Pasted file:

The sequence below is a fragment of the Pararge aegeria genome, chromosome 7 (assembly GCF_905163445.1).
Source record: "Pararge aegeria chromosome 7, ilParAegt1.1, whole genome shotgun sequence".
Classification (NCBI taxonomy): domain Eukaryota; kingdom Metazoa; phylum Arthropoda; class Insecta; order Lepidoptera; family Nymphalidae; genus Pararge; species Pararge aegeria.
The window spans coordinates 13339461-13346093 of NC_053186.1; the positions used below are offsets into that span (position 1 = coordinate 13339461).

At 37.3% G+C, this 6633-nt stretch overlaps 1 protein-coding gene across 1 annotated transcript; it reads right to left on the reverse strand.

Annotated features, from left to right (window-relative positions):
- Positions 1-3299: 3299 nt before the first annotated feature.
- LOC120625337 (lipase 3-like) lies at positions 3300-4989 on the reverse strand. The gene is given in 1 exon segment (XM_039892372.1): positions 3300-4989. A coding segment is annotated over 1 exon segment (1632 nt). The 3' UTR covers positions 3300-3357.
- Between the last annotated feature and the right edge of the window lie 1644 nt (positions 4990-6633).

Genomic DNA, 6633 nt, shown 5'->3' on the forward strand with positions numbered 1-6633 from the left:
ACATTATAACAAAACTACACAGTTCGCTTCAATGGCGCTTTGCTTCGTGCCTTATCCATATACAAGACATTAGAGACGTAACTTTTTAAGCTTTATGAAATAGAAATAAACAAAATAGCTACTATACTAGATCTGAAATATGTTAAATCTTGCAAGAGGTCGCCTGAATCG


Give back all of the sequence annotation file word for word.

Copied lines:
The sequence below is a fragment of the Pararge aegeria genome, chromosome 7 (assembly GCF_905163445.1).
Source record: "Pararge aegeria chromosome 7, ilParAegt1.1, whole genome shotgun sequence".
Classification (NCBI taxonomy): domain Eukaryota; kingdom Metazoa; phylum Arthropoda; class Insecta; order Lepidoptera; family Nymphalidae; genus Pararge; species Pararge aegeria.
The window spans coordinates 13339461-13346093 of NC_053186.1; the positions used below are offsets into that span (position 1 = coordinate 13339461).

At 37.3% G+C, this 6633-nt stretch overlaps 1 protein-coding gene across 1 annotated transcript; it reads right to left on the reverse strand.

Annotated features, from left to right (window-relative positions):
- Positions 1-3299: 3299 nt before the first annotated feature.
- LOC120625337 (lipase 3-like) lies at positions 3300-4989 on the reverse strand. The gene is given in 1 exon segment (XM_039892372.1): positions 3300-4989. A coding segment is annotated over 1 exon segment (1632 nt). The 3' UTR covers positions 3300-3357.
- Between the last annotated feature and the right edge of the window lie 1644 nt (positions 4990-6633).

Genomic DNA, 6633 nt, shown 5'->3' on the forward strand with positions numbered 1-6633 from the left:
ACATTATAACAAAACTACACAGTTCGCTTCAATGGCGCTTTGCTTCGTGCCTTATCCATATACAAGACATTAGAGACGTAACTTTTTAAGCTTTATGAAATAGAAATAAACAAAATAGCTACTATACTAGATCTGAAATATGTTAAATCTTGCAAGAGGTCGCCTGAATCG